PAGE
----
Since this month is Women’s History Month, I thought I would share a woman in history that is often overlooked, a woman in American History, that is Mad Anne Bailey.
She was born in England as Anne Hennis. Her family was very poor, yet still literate. She set sail to America by herself at 19 as an indentured servant. After her years in servitude, she got married to a handsome young man and moved to the Frontier of Virginia, where she had her only son(back then, it was very uncommon for women to choose to only have one child). Her husband joined the military to help fight in the cause of the American Revolution and was tragically killed. After this, Anne put her son in the care of some relatives and began to train herself for the war with England. She taught herself how to shoot, track, and ride, as well as familiarize herself with the regions between Forts Randolph and Savannah. She became a messenger for both forts and recruited settlers along the border for the militia and Continental Army.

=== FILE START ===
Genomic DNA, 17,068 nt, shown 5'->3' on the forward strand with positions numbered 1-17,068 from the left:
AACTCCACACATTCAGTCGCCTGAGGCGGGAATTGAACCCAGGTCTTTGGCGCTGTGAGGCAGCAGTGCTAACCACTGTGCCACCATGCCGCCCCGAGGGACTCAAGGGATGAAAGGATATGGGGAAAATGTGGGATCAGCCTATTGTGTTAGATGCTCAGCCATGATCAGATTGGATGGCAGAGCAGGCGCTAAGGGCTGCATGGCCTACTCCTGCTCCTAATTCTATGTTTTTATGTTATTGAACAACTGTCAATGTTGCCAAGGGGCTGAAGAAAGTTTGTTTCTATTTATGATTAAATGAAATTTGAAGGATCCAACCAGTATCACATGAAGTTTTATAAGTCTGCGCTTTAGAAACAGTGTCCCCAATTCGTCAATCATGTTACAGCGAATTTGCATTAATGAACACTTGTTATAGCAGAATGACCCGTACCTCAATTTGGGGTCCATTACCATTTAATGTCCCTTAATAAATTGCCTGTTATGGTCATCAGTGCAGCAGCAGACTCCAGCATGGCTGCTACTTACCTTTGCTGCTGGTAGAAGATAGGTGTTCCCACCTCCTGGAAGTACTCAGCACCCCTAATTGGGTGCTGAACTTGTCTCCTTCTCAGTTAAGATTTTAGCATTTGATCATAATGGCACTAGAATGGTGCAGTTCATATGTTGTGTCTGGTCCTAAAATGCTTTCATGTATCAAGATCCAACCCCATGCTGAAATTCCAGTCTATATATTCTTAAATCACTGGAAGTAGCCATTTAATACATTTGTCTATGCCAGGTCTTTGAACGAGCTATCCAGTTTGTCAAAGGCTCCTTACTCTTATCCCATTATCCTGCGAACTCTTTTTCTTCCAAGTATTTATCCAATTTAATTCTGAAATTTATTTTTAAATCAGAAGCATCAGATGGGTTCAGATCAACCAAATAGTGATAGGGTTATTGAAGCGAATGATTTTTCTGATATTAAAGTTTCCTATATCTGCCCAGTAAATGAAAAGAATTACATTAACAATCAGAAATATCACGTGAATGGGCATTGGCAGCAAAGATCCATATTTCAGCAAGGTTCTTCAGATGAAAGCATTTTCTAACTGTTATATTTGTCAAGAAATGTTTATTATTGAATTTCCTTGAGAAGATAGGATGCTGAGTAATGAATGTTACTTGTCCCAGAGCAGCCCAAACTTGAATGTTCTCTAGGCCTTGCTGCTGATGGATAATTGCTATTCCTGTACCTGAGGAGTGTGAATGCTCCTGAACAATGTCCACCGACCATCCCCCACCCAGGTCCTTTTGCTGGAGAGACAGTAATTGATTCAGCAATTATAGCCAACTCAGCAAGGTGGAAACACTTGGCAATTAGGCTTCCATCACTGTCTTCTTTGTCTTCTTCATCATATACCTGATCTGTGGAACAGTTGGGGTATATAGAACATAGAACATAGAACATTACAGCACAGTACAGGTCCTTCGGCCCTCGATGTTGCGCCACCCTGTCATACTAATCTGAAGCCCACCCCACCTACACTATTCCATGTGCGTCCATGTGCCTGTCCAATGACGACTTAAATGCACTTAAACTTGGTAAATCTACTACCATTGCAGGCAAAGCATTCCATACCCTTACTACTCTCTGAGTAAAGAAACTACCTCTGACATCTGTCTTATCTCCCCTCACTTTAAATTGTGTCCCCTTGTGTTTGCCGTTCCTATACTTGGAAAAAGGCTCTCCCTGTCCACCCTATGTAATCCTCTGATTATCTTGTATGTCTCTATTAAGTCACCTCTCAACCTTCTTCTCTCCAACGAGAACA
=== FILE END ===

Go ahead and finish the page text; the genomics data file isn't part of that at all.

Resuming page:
There is one story that is told, where the Shawnee tribe stole one of Anne Bailey’s horses. When Mrs. Bailey found out about this, she was enraged, and ran straight into the Shawnee village, and hollered as loudly as she could until she retrieved her stolen horse. After this encounter, the Shawnee believed her to be very insane and refused to attack her.
After the revolution, she married a ranger named John Bailey and worked as a scout for the army during the Northwest Indian War. When Fort Lee was under siege and low on gunpowder, Mrs. Bailey volunteered to ride more than 200 miles by herself to help her army. She returned with enough powder for the fort to successfully drive off the attacking force, and she was rewarded with a surplus of whiskey.
After her husband was murdered, she quit her homestead and moved into a cave, until she died at the age of 76.
Mad Anne Bailey’s story deserves so much more attention because so rarely in history do we hear about women that were involved in their country’s military; ESPECIALLY at a time when women were seen as half the human beings that men were.
Have a great Women’s History Month!